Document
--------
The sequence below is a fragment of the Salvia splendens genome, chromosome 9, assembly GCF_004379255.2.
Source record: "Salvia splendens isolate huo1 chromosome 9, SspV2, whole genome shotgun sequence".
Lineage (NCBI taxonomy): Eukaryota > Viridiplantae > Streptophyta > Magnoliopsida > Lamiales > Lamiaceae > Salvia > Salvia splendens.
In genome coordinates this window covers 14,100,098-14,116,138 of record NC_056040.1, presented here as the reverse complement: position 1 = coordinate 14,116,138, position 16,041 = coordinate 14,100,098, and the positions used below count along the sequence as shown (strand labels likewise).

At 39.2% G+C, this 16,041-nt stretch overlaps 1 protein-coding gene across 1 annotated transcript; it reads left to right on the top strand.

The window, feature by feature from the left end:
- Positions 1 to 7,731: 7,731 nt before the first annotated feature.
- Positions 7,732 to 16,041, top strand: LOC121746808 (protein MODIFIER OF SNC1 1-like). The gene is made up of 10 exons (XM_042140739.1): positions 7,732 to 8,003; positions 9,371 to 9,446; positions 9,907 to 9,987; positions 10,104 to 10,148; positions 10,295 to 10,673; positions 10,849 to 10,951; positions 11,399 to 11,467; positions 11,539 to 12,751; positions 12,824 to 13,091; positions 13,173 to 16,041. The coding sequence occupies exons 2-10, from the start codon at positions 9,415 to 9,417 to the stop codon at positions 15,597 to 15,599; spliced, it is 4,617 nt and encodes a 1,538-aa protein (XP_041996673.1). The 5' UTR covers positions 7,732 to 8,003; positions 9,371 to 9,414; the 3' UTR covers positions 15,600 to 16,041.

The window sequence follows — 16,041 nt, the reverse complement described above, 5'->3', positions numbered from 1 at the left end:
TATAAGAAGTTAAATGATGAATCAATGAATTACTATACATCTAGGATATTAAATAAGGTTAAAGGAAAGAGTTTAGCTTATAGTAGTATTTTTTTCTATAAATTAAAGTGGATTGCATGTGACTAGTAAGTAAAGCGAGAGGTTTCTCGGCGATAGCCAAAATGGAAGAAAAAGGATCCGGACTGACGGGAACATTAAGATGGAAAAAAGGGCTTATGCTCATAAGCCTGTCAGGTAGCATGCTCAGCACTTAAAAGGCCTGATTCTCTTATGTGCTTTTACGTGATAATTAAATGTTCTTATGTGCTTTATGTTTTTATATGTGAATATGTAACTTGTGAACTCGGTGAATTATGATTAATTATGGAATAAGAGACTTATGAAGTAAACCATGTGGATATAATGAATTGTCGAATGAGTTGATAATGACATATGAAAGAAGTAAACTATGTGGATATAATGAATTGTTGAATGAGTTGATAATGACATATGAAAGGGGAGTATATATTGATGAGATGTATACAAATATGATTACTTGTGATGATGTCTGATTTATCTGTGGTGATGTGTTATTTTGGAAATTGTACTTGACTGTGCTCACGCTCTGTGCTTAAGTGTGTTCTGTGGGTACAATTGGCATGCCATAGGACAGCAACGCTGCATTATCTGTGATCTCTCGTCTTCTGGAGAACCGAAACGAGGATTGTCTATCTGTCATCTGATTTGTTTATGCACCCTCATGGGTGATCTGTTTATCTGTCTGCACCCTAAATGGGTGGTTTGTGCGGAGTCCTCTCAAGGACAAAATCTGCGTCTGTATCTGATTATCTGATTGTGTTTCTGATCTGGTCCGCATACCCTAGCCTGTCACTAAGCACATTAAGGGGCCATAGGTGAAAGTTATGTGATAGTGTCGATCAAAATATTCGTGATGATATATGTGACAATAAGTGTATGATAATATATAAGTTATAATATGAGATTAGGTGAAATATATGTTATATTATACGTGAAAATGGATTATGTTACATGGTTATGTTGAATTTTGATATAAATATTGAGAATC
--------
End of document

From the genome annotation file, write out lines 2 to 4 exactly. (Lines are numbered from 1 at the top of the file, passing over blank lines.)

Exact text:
Source record: "Salvia splendens isolate huo1 chromosome 9, SspV2, whole genome shotgun sequence".
Lineage (NCBI taxonomy): Eukaryota > Viridiplantae > Streptophyta > Magnoliopsida > Lamiales > Lamiaceae > Salvia > Salvia splendens.
In genome coordinates this window covers 14,100,098-14,116,138 of record NC_056040.1, presented here as the reverse complement: position 1 = coordinate 14,116,138, position 16,041 = coordinate 14,100,098, and the positions used below count along the sequence as shown (strand labels likewise).